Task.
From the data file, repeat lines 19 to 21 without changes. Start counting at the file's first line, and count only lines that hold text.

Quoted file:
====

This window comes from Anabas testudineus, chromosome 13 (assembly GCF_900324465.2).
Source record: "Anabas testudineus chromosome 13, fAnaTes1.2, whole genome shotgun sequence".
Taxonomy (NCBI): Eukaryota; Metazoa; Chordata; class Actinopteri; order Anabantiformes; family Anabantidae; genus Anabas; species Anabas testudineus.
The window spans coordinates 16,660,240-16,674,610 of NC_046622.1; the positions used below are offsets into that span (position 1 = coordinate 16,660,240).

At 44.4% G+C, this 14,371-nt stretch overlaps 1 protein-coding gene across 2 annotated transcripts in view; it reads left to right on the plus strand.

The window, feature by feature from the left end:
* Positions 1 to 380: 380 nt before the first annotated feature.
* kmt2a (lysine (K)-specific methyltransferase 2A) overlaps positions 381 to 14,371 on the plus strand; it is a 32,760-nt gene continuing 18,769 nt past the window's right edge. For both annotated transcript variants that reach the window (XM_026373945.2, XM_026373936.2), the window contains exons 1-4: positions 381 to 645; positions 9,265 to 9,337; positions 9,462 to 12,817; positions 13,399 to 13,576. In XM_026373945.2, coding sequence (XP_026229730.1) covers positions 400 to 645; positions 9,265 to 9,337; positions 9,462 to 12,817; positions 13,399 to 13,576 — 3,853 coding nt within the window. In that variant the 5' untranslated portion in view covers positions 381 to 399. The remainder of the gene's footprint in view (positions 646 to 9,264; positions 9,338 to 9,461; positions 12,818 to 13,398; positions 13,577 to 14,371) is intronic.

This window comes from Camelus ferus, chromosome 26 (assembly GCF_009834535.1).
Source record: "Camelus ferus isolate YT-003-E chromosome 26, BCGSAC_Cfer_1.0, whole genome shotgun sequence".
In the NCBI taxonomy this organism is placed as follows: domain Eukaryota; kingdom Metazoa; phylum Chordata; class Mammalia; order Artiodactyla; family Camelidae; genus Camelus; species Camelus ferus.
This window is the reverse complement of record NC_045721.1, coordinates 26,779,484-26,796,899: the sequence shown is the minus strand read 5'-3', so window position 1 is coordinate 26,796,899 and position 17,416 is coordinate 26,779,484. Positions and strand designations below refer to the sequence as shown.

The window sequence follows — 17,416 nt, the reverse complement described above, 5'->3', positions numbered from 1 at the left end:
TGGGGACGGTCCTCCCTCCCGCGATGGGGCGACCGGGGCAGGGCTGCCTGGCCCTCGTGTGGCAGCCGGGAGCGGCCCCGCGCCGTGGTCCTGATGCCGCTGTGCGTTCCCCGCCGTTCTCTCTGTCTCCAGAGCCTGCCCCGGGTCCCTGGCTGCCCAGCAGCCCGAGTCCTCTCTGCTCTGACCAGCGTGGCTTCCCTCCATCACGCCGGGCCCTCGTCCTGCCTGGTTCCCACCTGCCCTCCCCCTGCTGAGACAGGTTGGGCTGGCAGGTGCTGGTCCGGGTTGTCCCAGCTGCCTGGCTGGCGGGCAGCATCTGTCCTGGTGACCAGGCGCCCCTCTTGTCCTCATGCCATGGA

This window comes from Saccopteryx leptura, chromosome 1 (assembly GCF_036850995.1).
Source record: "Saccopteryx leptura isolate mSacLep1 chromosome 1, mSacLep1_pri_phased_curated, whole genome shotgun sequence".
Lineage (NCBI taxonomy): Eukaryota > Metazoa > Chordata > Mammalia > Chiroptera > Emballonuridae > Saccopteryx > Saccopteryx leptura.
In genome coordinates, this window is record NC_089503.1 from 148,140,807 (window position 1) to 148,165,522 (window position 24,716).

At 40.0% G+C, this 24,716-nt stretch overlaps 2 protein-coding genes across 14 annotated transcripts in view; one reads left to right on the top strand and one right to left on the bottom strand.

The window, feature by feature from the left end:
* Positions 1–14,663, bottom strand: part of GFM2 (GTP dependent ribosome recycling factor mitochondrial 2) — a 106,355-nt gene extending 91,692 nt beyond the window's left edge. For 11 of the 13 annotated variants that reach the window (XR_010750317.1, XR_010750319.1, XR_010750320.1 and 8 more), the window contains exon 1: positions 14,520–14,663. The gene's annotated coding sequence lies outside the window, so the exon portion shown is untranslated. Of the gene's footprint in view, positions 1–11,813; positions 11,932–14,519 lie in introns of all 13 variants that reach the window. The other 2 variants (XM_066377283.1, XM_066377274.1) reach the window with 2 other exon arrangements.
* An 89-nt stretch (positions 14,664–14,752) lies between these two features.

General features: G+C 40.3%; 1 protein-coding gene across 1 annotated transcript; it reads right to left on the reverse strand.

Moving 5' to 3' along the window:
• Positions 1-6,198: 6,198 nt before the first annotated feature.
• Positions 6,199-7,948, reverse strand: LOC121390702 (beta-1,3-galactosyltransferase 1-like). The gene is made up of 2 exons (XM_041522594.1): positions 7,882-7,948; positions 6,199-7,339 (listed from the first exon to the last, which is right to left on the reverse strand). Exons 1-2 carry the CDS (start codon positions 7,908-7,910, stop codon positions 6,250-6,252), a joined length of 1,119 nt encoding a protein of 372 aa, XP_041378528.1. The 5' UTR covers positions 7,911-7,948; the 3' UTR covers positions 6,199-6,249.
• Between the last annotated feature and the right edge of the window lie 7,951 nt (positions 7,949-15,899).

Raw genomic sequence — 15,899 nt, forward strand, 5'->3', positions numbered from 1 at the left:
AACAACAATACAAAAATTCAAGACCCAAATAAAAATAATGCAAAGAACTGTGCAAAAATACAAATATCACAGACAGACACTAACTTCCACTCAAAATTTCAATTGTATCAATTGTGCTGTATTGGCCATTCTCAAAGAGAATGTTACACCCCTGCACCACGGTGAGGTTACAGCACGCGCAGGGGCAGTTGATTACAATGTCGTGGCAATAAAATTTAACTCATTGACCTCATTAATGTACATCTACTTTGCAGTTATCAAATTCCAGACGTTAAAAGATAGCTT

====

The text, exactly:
At 40.0% G+C, this 24,716-nt stretch overlaps 2 protein-coding genes across 14 annotated transcripts in view; one reads left to right on the top strand and one right to left on the bottom strand.

The window, feature by feature from the left end:
* Positions 1–14,663, bottom strand: part of GFM2 (GTP dependent ribosome recycling factor mitochondrial 2) — a 106,355-nt gene extending 91,692 nt beyond the window's left edge. For 11 of the 13 annotated variants that reach the window (XR_010750317.1, XR_010750319.1, XR_010750320.1 and 8 more), the window contains exon 1: positions 14,520–14,663. The gene's annotated coding sequence lies outside the window, so the exon portion shown is untranslated. Of the gene's footprint in view, positions 1–11,813; positions 11,932–14,519 lie in introns of all 13 variants that reach the window. The other 2 variants (XM_066377283.1, XM_066377274.1) reach the window with 2 other exon arrangements.